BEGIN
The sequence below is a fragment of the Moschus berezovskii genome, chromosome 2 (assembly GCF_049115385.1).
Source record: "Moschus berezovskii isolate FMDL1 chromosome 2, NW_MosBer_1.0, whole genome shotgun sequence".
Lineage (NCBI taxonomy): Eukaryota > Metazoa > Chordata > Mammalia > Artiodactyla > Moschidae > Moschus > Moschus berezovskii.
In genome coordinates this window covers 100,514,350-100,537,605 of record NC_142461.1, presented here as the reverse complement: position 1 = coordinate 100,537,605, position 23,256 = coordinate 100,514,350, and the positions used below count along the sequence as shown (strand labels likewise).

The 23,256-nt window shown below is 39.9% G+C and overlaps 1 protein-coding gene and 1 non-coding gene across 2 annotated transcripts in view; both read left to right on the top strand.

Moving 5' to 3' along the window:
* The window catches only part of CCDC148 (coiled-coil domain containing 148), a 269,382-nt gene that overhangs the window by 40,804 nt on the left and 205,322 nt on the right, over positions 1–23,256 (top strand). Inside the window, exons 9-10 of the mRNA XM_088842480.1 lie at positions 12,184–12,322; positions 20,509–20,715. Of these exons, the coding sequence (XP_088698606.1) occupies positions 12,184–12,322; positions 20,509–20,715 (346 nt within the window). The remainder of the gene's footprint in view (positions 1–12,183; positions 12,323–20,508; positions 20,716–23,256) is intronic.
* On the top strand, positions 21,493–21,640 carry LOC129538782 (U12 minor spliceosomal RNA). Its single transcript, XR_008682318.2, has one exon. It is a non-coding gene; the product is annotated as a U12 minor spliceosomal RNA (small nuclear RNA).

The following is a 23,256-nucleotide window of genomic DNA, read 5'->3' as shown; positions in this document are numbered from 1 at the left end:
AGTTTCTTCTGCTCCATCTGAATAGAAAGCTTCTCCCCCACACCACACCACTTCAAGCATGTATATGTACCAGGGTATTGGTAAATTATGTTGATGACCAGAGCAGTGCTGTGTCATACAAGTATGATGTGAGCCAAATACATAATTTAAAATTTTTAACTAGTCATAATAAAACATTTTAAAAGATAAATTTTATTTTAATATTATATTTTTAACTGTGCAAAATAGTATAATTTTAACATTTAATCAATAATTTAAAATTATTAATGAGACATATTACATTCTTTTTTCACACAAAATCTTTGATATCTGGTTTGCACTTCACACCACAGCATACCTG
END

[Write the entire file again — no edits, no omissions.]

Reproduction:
The sequence below is a fragment of the Moschus berezovskii genome, chromosome 2 (assembly GCF_049115385.1).
Source record: "Moschus berezovskii isolate FMDL1 chromosome 2, NW_MosBer_1.0, whole genome shotgun sequence".
Lineage (NCBI taxonomy): Eukaryota > Metazoa > Chordata > Mammalia > Artiodactyla > Moschidae > Moschus > Moschus berezovskii.
In genome coordinates this window covers 100,514,350-100,537,605 of record NC_142461.1, presented here as the reverse complement: position 1 = coordinate 100,537,605, position 23,256 = coordinate 100,514,350, and the positions used below count along the sequence as shown (strand labels likewise).

The 23,256-nt window shown below is 39.9% G+C and overlaps 1 protein-coding gene and 1 non-coding gene across 2 annotated transcripts in view; both read left to right on the top strand.

Moving 5' to 3' along the window:
* The window catches only part of CCDC148 (coiled-coil domain containing 148), a 269,382-nt gene that overhangs the window by 40,804 nt on the left and 205,322 nt on the right, over positions 1–23,256 (top strand). Inside the window, exons 9-10 of the mRNA XM_088842480.1 lie at positions 12,184–12,322; positions 20,509–20,715. Of these exons, the coding sequence (XP_088698606.1) occupies positions 12,184–12,322; positions 20,509–20,715 (346 nt within the window). The remainder of the gene's footprint in view (positions 1–12,183; positions 12,323–20,508; positions 20,716–23,256) is intronic.
* On the top strand, positions 21,493–21,640 carry LOC129538782 (U12 minor spliceosomal RNA). Its single transcript, XR_008682318.2, has one exon. It is a non-coding gene; the product is annotated as a U12 minor spliceosomal RNA (small nuclear RNA).

The following is a 23,256-nucleotide window of genomic DNA, read 5'->3' as shown; positions in this document are numbered from 1 at the left end:
AGTTTCTTCTGCTCCATCTGAATAGAAAGCTTCTCCCCCACACCACACCACTTCAAGCATGTATATGTACCAGGGTATTGGTAAATTATGTTGATGACCAGAGCAGTGCTGTGTCATACAAGTATGATGTGAGCCAAATACATAATTTAAAATTTTTAACTAGTCATAATAAAACATTTTAAAAGATAAATTTTATTTTAATATTATATTTTTAACTGTGCAAAATAGTATAATTTTAACATTTAATCAATAATTTAAAATTATTAATGAGACATATTACATTCTTTTTTCACACAAAATCTTTGATATCTGGTTTGCACTTCACACCACAGCATACCTG